For Musil, that is the human being in society. For what we are in god, what is our "soul", another passage from the novel; much longer, but worth it:
This is a word that has already appeared frequently, though not precisely in the clearest of connections. For instance, as that which the present time has lost or that which cannot be combined with civilization. As that which is stirred, not only into repugnance, by a murderer...As a love of metaphor and simile with many people. And so on.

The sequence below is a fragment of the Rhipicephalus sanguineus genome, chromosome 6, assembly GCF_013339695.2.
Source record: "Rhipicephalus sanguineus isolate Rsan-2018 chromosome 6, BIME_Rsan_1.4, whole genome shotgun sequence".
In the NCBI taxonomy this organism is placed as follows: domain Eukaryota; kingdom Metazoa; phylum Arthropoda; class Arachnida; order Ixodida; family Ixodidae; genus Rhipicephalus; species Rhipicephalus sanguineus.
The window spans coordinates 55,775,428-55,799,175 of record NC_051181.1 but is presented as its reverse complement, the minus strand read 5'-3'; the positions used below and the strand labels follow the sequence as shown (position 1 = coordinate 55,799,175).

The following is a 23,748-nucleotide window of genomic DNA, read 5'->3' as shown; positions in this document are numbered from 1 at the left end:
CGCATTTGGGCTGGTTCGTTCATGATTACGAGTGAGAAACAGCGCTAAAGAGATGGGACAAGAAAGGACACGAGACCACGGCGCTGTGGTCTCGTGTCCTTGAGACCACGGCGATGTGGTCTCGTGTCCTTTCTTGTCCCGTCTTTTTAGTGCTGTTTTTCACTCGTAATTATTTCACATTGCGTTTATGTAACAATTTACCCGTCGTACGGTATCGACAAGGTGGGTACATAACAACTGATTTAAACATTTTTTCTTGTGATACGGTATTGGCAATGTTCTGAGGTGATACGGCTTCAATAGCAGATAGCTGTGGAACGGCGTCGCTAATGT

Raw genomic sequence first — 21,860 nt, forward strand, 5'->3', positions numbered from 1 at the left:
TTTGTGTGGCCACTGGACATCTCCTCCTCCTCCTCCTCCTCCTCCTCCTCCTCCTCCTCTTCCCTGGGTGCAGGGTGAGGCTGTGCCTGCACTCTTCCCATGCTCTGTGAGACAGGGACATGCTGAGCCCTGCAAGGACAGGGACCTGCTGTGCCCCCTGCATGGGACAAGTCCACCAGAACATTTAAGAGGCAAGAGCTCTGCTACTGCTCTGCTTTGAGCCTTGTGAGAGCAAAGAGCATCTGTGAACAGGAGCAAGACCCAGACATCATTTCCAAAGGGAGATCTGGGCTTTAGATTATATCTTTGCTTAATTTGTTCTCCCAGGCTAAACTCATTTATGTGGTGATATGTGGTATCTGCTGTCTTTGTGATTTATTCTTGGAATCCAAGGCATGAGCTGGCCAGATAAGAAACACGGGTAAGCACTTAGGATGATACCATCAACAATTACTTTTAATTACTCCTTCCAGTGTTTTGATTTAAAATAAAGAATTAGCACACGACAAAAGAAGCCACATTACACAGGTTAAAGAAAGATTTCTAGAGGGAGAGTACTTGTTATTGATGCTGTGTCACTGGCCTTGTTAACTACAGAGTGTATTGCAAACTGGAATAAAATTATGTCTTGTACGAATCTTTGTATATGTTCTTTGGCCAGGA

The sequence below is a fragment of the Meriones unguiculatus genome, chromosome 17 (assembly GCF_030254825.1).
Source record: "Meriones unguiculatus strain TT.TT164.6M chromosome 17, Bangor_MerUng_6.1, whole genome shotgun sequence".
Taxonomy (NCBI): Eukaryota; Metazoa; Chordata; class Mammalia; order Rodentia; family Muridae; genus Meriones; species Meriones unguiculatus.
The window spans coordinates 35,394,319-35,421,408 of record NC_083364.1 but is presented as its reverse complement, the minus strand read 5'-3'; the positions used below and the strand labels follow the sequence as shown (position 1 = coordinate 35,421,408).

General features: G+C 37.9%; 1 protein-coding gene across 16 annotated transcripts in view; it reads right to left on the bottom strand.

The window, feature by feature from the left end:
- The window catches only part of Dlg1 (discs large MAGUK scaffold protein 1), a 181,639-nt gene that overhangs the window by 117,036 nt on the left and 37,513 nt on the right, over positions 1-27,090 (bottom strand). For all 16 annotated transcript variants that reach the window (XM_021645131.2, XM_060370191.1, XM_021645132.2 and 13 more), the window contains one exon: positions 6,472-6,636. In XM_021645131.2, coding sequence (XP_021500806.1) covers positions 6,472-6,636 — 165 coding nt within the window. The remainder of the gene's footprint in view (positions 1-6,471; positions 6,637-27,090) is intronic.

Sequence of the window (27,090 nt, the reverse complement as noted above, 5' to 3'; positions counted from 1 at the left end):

Of all the peculiarities that this word “soul” has, however, the oddest is that young people cannot pronounce it without laughing. Even Diotima and Arnheim were shy of using it without qualification; for that someone has a great, noble, cowardly, daring or base soul is something that can just about be asserted, but to say outright “my soul” is something that one cannot bring oneself to do. It is distinctly a word for older people; and this can only be understood by assuming that there is something that makes itself more and more felt in the course of life, something for which one urgently needs a name, without finding it, until in the end one reluctantly makes use of that which was originally spurned.